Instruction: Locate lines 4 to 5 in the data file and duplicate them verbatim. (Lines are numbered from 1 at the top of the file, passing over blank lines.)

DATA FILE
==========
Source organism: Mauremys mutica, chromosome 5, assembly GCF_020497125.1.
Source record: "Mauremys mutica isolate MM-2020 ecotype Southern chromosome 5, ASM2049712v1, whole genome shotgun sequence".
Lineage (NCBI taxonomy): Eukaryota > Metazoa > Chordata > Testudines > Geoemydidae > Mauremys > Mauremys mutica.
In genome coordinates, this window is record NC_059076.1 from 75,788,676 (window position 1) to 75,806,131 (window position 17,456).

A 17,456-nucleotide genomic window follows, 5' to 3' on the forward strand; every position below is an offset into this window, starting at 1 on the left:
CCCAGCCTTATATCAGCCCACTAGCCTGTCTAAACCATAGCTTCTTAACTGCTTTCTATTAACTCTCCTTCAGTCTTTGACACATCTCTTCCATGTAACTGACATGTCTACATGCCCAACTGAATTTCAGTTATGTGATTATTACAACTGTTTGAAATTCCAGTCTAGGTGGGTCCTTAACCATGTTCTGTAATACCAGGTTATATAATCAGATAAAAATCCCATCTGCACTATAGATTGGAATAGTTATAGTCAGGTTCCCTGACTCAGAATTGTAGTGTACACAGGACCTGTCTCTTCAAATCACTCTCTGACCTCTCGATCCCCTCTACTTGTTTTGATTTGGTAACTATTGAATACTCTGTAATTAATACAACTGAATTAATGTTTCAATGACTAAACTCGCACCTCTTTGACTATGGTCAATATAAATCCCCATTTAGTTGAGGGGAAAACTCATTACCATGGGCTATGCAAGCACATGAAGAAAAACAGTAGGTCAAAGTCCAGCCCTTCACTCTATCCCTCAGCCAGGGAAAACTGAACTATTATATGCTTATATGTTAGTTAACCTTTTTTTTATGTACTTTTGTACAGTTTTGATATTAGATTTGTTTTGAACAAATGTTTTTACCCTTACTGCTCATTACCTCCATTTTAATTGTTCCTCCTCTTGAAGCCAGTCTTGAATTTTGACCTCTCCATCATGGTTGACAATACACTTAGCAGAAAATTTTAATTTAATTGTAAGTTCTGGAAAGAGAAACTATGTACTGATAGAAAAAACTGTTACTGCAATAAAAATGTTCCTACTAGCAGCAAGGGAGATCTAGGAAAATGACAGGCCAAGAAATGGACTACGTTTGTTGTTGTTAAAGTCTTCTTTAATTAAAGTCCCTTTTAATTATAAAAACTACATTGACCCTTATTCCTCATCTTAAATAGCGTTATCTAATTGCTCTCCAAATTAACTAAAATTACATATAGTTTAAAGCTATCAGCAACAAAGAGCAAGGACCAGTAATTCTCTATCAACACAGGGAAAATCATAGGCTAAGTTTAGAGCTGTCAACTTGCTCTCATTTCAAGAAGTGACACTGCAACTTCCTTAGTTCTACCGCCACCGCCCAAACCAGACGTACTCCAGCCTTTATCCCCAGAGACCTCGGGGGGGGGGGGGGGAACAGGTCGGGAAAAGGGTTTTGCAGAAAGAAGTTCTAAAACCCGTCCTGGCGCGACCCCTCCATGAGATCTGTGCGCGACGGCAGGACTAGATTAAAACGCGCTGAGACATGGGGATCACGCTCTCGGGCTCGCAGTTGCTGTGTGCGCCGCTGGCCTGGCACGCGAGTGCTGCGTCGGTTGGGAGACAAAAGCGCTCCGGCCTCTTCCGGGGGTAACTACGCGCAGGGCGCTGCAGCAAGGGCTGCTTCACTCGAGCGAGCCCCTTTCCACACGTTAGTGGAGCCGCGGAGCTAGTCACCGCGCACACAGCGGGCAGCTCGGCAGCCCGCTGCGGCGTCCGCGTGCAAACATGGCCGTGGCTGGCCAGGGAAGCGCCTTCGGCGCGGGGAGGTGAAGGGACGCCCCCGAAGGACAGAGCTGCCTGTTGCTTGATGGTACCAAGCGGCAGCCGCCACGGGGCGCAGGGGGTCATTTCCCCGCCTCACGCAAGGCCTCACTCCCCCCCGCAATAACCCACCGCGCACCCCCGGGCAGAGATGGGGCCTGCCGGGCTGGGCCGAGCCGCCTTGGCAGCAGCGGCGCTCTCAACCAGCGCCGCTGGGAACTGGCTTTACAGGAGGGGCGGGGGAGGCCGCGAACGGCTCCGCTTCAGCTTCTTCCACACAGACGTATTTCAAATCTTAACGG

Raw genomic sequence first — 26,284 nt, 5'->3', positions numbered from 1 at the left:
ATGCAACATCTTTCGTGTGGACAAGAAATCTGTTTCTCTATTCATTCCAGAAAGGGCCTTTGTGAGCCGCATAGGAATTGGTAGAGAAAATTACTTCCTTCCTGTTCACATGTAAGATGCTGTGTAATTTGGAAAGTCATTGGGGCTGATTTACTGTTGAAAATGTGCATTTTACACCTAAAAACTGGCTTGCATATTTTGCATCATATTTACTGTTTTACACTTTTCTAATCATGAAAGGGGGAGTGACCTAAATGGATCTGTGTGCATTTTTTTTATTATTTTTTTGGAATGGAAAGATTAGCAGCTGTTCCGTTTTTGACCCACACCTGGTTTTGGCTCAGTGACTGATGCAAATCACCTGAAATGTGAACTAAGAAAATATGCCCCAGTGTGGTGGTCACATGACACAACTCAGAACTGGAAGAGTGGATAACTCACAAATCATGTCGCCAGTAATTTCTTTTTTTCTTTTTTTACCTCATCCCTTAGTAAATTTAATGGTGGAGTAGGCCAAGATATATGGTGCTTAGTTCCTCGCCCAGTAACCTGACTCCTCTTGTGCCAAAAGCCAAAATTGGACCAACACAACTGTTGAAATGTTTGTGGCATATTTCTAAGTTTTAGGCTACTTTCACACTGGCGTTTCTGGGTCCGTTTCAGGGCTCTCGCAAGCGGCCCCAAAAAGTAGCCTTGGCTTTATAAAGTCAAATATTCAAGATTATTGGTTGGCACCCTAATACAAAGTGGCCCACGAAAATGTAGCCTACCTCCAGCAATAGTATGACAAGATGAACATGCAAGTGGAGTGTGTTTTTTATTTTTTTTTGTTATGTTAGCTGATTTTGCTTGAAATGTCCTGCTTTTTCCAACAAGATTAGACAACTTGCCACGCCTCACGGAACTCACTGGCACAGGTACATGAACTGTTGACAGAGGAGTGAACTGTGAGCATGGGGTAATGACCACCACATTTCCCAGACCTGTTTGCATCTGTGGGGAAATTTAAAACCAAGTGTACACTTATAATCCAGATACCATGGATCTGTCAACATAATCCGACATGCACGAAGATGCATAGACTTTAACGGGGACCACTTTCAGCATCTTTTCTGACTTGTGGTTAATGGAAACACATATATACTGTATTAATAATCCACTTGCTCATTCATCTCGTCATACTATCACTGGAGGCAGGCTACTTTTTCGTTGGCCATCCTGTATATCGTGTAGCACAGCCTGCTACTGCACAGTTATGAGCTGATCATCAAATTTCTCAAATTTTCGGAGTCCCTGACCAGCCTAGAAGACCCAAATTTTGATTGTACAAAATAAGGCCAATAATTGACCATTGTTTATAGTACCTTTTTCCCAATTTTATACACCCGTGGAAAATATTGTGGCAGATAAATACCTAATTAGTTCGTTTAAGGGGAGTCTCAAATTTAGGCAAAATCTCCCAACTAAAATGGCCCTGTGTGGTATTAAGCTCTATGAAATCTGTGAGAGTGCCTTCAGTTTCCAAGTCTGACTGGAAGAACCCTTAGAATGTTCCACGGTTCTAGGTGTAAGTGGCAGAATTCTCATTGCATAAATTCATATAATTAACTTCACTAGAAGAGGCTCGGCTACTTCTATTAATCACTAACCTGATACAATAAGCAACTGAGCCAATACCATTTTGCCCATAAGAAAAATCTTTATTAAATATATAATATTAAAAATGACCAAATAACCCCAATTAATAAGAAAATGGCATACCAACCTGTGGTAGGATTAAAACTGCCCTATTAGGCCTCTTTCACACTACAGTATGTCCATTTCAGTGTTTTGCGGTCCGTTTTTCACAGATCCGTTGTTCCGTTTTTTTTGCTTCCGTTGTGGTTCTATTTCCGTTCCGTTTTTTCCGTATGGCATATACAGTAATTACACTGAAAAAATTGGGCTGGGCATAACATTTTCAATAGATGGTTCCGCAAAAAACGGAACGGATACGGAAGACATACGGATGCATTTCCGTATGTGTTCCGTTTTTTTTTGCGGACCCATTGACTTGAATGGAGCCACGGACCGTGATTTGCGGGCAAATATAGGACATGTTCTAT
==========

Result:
In genome coordinates, this window is record NC_059076.1 from 75,788,676 (window position 1) to 75,806,131 (window position 17,456).

A 17,456-nucleotide genomic window follows, 5' to 3' on the forward strand; every position below is an offset into this window, starting at 1 on the left: